I was already happy to hear that Kirkus Reviews would be sticking around, thanks in large part to a fellow Austinite, but now I’m even happier: The resurrected Kirkus has given Shark Vs. Train its second starred review:
Lichtenheld’s snarling shark and grimacing train are definitely ready for a fight, and his scenarios gleefully play up the absurdity. The combatants’ expressions are priceless when they lose. A glum train in smoky dejection, or a bewildered, crestfallen shark? It’s hard to choose; both are winners.
The side of my brain that doesn’t deal in absurdity was intrigued this week by David Elzey’s post bio-diversity —
Though my voice caries little weight in this world, I’d like to see a ten-year moratorium on biographies for children on any subject for whom there is already adequate coverage in print. More books like The Day Glo Brothers [thanks, David!] and Mermaid Queen, stories of people readers never heard of, and fewer books about the usual faces that populate history. Fewer “brand” names and more obscure ones. I know that children’s authors are doing what they can to bring more obscure characters to light, what I’d like to see is more of a push by publishers to get these stories out there.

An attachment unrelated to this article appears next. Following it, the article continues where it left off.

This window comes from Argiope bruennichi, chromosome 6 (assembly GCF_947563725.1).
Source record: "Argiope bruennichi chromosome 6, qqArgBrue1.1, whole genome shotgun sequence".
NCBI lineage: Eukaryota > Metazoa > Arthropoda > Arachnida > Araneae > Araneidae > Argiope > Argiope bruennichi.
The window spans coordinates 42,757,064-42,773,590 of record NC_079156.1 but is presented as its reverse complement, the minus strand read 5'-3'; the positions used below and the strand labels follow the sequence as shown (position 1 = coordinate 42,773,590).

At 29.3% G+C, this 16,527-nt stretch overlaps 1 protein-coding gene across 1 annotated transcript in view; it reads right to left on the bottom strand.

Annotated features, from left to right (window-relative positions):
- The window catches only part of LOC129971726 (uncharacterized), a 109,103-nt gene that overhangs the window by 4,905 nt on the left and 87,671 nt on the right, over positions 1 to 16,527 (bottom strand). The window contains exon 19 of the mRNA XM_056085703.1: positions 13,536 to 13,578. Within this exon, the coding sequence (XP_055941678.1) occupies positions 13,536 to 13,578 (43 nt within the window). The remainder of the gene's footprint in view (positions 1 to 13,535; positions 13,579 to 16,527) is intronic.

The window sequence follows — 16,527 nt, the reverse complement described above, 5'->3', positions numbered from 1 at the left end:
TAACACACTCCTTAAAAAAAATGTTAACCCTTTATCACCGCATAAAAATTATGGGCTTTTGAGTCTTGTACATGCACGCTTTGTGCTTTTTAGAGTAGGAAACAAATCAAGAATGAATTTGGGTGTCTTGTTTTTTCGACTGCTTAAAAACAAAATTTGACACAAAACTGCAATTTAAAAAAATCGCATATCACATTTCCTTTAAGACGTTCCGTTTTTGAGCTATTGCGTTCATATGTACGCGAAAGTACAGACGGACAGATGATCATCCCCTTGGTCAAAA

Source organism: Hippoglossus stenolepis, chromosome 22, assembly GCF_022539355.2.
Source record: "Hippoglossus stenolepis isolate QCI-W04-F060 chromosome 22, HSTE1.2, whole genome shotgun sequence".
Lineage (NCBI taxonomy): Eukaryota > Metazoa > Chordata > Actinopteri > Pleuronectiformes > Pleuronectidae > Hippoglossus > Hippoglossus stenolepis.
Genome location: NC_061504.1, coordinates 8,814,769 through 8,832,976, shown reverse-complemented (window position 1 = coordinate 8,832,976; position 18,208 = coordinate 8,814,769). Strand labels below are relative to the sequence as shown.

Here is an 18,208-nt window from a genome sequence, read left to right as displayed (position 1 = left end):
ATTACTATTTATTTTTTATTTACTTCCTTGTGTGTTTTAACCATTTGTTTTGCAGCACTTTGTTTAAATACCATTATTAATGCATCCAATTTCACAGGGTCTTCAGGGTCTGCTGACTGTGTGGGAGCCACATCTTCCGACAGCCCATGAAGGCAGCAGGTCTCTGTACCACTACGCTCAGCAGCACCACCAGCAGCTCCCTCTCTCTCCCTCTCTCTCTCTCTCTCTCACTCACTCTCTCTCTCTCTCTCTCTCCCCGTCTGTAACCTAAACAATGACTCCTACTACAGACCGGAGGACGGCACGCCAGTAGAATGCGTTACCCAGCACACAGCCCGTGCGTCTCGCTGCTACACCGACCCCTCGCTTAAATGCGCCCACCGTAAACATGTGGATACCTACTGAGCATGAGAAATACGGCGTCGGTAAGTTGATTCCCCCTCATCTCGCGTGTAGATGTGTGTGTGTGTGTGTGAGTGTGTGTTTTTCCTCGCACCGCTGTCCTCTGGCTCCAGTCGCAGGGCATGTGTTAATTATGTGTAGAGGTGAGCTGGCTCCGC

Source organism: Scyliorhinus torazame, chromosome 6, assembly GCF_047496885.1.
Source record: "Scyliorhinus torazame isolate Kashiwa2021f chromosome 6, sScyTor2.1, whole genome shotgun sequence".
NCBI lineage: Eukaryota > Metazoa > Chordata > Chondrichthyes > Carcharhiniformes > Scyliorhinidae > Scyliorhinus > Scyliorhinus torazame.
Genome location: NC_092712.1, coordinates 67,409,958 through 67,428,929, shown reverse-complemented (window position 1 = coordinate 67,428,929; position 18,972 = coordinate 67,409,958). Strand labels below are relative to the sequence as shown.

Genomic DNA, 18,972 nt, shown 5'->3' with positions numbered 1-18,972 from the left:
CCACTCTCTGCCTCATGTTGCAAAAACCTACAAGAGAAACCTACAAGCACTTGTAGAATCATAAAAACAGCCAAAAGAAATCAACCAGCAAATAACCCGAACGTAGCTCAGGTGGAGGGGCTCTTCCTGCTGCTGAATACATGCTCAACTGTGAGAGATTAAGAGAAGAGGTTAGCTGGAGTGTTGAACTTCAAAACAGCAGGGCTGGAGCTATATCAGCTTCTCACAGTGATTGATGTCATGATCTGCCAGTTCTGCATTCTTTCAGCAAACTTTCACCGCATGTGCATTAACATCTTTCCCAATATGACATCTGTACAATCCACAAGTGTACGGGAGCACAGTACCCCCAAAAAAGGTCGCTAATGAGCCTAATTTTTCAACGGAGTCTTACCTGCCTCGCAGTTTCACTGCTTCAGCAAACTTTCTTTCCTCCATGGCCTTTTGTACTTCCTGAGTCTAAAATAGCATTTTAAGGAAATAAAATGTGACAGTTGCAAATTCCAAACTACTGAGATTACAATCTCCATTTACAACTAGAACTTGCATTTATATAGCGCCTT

— which was followed in short order by Joe D’Agnese’s account of his new picture book biography, Blockhead: The Life of Fibonacci, which was 14 years in the making. That’s six years longer than it took The Day-Glo Brothers to make it out into the world, which is pretty sobering. Yet D’Agnese manages to put even his wait into perspective as he considers the personal story of one of his sources, mathematics professor Herta Taussig Freitag:
How can I complain about a book’s long genesis? Imagine leaving your home forever, and putting your career on hold for six years while you worked as a chambermaid. How many of us would have given up? Yet she clung to her passion.